FPW: We went digital now because we can. Cemetery Dance did a hardcover first, and that sold out. Then they did a paperback—same trim as the hardcover—and that’s gone. The rights reverted and a few months ago Alan called and asked what I thought about an ebook of THINGY. I said if we can do justice to your art, then absolutely.

For me it’s a matter of wanting all my work available in every existing format. I write to be read, so I’ll jump on any platform that puts my work before readers. All my books are available as ebooks, include the backlist titles I’ve self-published. Listen, if someone comes up with a way of synching a book with brain waves, I’m there.

AMC: My publishing company, IFD Publishing, released the e-book of THE CHRISTMAS THINGY with the help of my partners, Eric Witchey and Elizabeth Engstrom.

As an illustrator, writer and publisher, I've benefited from this exciting evolution in books. Let me give you a brief history lesson. As a small press publisher, I know the cost of adding color images to a traditional book. The expense of hiring an illustrator aside, it's very costly to print full-color illustrations. That’s why, until recently, publishers on a budget have largely restricted color work to what’s necessary to sell a book—the cover and advertising.

As an illustrator who does primarily full-color work, when I was first starting out in the 1980s, I was frustrated by the fact that the jobs that helped a rookie get in the door in freelance illustration were mostly black and white illustrations for magazines and, rarely, for books. I'm talking about the pre-digital days of paste-up, when even continuous tone, now known as grayscale, was too expensive for low budget publications. This work was primarily line art. I was not practiced at pen and ink and so my line work did not represent my skills well. I was a painter.

In the 1990s, publications began printing from digital files, and suddenly black and white illustration, whether line art or grayscale, cost nothing extra in the printing phase. When this occurred, I started IFD Publishing and put out several lavishly illustrated books. Still, color was expensive and so color content was minimized.

When the iPad came out, and I saw how popular it became as an e-reader, and how it rendered full-color in high resolution, I realized it cost nothing now to add full-color art to a book—an ebook, that is. The physical, or traditional color books, such as the hardcover and the paperback of THE CHRISTMAS THINGY, were very expensive to produce. I saw the opportunities for IFD Publishing with e-publishing and here we are. Paul liked the idea and so we now have THE CHRISTMAS THINGY available for all e-reader formats.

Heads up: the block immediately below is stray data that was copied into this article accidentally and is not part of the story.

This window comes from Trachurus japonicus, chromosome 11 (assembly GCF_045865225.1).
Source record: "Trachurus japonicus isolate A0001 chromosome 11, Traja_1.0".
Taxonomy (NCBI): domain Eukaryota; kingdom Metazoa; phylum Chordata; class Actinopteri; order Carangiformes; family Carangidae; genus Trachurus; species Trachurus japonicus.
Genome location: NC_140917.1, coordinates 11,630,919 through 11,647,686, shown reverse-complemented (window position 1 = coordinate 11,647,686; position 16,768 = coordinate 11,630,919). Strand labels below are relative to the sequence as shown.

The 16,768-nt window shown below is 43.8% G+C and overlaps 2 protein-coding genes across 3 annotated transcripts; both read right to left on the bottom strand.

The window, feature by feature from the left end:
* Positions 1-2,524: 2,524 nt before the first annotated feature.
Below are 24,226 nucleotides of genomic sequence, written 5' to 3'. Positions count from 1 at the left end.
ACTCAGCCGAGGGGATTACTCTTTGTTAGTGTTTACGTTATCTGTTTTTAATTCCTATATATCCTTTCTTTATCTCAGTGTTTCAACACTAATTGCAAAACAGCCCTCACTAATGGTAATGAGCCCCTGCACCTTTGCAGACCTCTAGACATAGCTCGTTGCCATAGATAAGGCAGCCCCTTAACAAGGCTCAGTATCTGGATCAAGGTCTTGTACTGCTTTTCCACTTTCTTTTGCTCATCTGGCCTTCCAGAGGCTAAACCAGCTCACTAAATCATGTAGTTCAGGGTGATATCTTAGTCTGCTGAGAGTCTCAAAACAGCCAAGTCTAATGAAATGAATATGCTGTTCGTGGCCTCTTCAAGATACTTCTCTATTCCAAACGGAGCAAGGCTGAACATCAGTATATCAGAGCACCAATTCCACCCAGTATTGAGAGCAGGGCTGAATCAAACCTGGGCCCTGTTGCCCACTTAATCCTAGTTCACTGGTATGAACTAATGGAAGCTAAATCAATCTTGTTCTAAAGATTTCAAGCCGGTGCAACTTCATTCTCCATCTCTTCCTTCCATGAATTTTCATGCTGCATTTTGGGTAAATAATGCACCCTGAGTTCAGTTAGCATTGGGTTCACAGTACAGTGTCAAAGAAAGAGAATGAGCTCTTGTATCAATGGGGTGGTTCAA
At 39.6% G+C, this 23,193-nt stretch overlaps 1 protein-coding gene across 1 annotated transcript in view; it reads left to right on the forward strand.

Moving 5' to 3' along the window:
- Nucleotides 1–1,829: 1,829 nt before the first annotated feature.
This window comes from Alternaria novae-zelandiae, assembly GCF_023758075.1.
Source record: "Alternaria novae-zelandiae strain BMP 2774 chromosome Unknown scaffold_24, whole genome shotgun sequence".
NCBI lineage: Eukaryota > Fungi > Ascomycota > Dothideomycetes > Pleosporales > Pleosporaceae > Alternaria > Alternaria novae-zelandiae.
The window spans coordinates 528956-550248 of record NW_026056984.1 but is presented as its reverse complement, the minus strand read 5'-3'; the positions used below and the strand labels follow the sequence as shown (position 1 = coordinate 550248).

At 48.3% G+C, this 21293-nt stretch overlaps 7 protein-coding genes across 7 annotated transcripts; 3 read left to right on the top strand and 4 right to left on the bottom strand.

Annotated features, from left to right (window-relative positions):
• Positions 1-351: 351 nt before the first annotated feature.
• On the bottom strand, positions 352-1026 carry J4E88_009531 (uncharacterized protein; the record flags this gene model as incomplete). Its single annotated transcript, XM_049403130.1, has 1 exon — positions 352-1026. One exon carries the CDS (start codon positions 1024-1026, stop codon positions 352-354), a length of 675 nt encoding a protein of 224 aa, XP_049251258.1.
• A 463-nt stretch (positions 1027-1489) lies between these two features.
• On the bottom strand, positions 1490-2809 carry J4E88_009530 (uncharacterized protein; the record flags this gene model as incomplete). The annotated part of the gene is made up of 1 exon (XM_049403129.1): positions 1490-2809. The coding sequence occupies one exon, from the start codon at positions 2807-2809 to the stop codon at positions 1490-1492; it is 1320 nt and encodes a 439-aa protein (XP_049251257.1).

JAK: What were the trials of mixing text and full-color illustrations?

AMC: Because we want the files for the book to function properly on all the different readers, we faced restrictions in layout. In the traditional or physical book you can do fun things with the text, like having it interact with the images on the page. Not so in an ebook because the user can resize the text, altering the layout. We had to keep the illustrations independent from the text. On the other hand, the advantage of the ebook version is that you can blow up the images and explore them in detail.

FPW: Whatever you did, Alan, the result is stunning.

JAK: Agreed. THE CHRISTMAS THINGY turned out beautifully in ebook form. Are either of you planning to do any projects specifically as ebooks?

AMC: Thank you for the compliment. We do not at this time have a project to work on together, but I'd be pleased to work with Paul anytime.

FPW: Tom Monteleone and I are collaborating on a series of YA books that was temporarily derailed by looming deadlines on a number of previously contracted projects. But the decks are cleared now and we’ll be back to full speed ahead this week. We plan to launch it as an ebook exclusive and move to paper later.

JAK: Many readers of this blog (me included) believe that paper will someday soon be a subsidiary right. Print books will never disappear, but they may become a niche market, like vinyl records. You both have been in this biz for a while. Your thoughts on this?

AMC: I agree with your prediction. There are many who love books so much, I don't think traditional books will stop being made, but I believe it will be limited to those most in demand. There are e-publishers now who make their books available in a POD (print on demand) edition alongside their digital edition.

FPW: I published QUICK FIXES – Tales of Repairman Jack as an ebook and planned to leave it that way. But so many readers pleaded for a paper edition to put on the shelf with the rest of the series that I had to make a trade paperback available.

That’s a good example of why paper books, though they’ll fade in importance, will never go away. They’re physical objects to which we can attach memories and reference times in our lives. I have books that have sentimental value, that trigger memories when I see them on the shelf. I’ll never read them again but the physical package itself has value for me. That is, until I move and have to pack them up. Then I kind of hate them.